Savings Bonds: still around. The ads were very dull, for the most part. One series, to use Bond terms, had a couple whose every conversation turned to savings bonds. Well, nice that they found each other.

Did the United Community Campaigns turn into the United Way? Seems likely, but nothing about it on their site.

Keep America Beautiful started in 1953; the famous spot with the fake American Indian would come years later. "Goals for Americans" is perhaps my favorite of the batch; the group was convened in 1960 by "The President's Commission on National Goals," which sounds like a gravy train for some DC folks if ever there was one. But it was actually funded privately, through the American Assembly, another Ike-era program. It still exists, at Columbia U.

There: done with those. Did we learn something? A little. Always nice to learn a little something.



It's Brick Bradford, if you haven't been paying attention.

When last we saw Brick and Sandy, they were going over a cliff on some busted rails in an ore car. However will they escape?

That’s refreshing. They didn’t escape. They just survived. Back at the inevitable CABIN where the crooks are discussing their plot to . . . I don't know. It doesn’t matter. They’re headed back ot the lodge where the genius scientist has his lab, even though aforementioned bald scientist is on the moon. They do now know he is on the moon. It seems rather unlikely. You can hardly blame them. Things that are unlikely to occur to crooks often include the following:

“The scientist is missing. Has he stepped through a portal and gone to the moon?”

“No; why would he do that? The lack of atmosphere would kill him immediately.”

“But say there’s actually Earth-strength gravity, an oxygen-rich atmosphere and a matriarchal government.”


Brick and Sandy punch out some bad guys guarding two other scientists we had forgotten all about, and the scientists say Dr. Tymak the Bald is on the moon. Brick buys it. This is our cue to return to the Moon, where Dr. Chromedome is being grilled by Queen Hangover about how he got to the moon. The scene lasts about 45 seconds. Then it’s back to Earth, where the crooks are talking to the fake Dr. Tymak, and tell him that Brick Bradford is on to them. This means they must kill the other two captives, including Miss Salisbury and the old dude.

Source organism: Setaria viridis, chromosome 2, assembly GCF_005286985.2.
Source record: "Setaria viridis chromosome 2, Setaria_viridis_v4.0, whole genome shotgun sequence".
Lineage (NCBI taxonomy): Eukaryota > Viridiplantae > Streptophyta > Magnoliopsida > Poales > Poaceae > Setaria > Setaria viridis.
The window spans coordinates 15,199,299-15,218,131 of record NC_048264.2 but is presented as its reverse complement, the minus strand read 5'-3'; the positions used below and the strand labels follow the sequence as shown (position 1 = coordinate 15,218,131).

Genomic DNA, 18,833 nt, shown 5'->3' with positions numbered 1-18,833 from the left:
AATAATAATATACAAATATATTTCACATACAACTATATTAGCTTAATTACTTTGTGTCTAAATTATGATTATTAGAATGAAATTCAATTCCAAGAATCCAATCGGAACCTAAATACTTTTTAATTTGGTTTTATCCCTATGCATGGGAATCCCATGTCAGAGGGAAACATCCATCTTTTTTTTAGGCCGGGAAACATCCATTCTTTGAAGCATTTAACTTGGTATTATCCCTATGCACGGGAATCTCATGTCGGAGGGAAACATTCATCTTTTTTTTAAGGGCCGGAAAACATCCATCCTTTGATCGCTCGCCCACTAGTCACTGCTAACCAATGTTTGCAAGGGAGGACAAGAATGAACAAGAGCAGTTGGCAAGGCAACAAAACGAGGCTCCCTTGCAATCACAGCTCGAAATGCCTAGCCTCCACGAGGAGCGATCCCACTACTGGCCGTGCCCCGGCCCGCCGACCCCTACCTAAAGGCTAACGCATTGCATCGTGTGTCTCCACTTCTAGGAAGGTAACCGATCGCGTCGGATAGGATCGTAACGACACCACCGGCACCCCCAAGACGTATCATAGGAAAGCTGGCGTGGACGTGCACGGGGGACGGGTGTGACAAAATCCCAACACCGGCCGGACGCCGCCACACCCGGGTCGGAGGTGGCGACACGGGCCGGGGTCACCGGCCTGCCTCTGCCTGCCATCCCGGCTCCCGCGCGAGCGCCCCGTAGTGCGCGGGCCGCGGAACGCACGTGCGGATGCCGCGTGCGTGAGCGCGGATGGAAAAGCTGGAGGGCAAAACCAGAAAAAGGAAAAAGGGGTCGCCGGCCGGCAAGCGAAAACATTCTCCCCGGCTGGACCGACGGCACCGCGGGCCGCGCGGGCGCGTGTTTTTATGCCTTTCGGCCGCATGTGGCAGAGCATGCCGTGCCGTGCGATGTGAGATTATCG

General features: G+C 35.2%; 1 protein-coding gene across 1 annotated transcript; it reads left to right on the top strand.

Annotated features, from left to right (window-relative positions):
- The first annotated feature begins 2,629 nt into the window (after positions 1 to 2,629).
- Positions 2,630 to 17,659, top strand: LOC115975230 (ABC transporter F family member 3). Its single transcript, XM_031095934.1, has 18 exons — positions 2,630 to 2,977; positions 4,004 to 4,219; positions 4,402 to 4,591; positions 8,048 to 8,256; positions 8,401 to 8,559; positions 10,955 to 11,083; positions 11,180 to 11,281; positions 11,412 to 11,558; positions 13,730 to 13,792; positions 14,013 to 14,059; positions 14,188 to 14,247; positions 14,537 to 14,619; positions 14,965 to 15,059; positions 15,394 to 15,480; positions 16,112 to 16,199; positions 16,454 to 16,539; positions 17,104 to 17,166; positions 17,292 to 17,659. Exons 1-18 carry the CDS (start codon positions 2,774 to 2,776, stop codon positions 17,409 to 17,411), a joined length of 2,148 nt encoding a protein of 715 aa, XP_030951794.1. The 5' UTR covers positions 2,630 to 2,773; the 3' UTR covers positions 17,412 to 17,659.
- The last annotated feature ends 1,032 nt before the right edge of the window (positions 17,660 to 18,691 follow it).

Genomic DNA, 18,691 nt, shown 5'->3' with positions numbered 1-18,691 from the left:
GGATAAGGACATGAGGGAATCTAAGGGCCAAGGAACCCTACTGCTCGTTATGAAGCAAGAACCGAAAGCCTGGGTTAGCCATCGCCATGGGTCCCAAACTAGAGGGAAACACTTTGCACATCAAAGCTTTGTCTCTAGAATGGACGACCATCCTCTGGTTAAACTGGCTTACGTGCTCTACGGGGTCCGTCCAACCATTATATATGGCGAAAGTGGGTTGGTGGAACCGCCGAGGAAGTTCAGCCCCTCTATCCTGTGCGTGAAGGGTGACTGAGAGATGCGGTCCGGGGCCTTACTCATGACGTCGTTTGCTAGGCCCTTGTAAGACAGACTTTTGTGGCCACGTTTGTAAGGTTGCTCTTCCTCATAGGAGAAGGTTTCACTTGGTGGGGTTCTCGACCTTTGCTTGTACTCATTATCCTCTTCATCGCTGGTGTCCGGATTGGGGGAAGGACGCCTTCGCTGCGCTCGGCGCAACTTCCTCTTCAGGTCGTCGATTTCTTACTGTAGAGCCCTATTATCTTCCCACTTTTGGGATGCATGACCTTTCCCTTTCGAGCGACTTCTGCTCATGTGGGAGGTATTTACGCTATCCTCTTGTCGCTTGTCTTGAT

And how will they kill them? Two quick shots to the head and dump them in the mine, covered with quicklime? Of course not. They tie them to chairs and set up the DEATH RAY:

It’s set on a timer, you’ll note. Ten minutes to go. Naturally, the crooks leave the room, because the chance of anything going wrong with this plan are just about nil. They go outside to wait for Brick with guns so they can shoot him, but he drops a boulder on them and they run out of the episode. Quick! To the lab! Only seconds until the gong crash and the blackout that signifies the end of the episode!

Hey - wait a minute.

They wasted a perfectly good cliffhanger moment? What could possibly be coming up next? Well, one of the scientist shows them the other energy weapon that can knock down atomic missiles; it’s powered by Lunarium, which can only be found on the far side of the moon. (You expect someone to pick up a handful of dirt and say "is it like Earthium?") (No, you don't expect that. See above.) The rest of the gang doesn’t believe he went to the moon, but the scientist shows them the special space door that took the doctor to the Moon, and the gang decides they’ll walk through this portal, which was shown to them 40 seconds prior, and go off to the Moon. I mean, what the hell, the day’s young.

Or is it? I have no idea how long this day has lasted. As far as I can tell, they showed up at the lab, were almost killed by the death ray, then found the crooks, had the problem with the ore-mine car, dropped the boulder, rescued the rest of the gang, and then gone to the moon.

No one’s eaten or taken a leak. Anyway, they’re on the Moon, and see Moon City:


In mere seconds they are walking down one of the sets previously used as a holding area, unaware the Moon people know they’re there and intend to give them a taste of “The Fiery Death.” This leads to the most boilerplate serial cliffhanger dialogue ever:

That’s your Fiery Death, by the way. Key ingredient: Fire.

Stay tuned! Next week the Moon people discover their charred, horrid corpses!

One more thing: Brick never had to go up against this.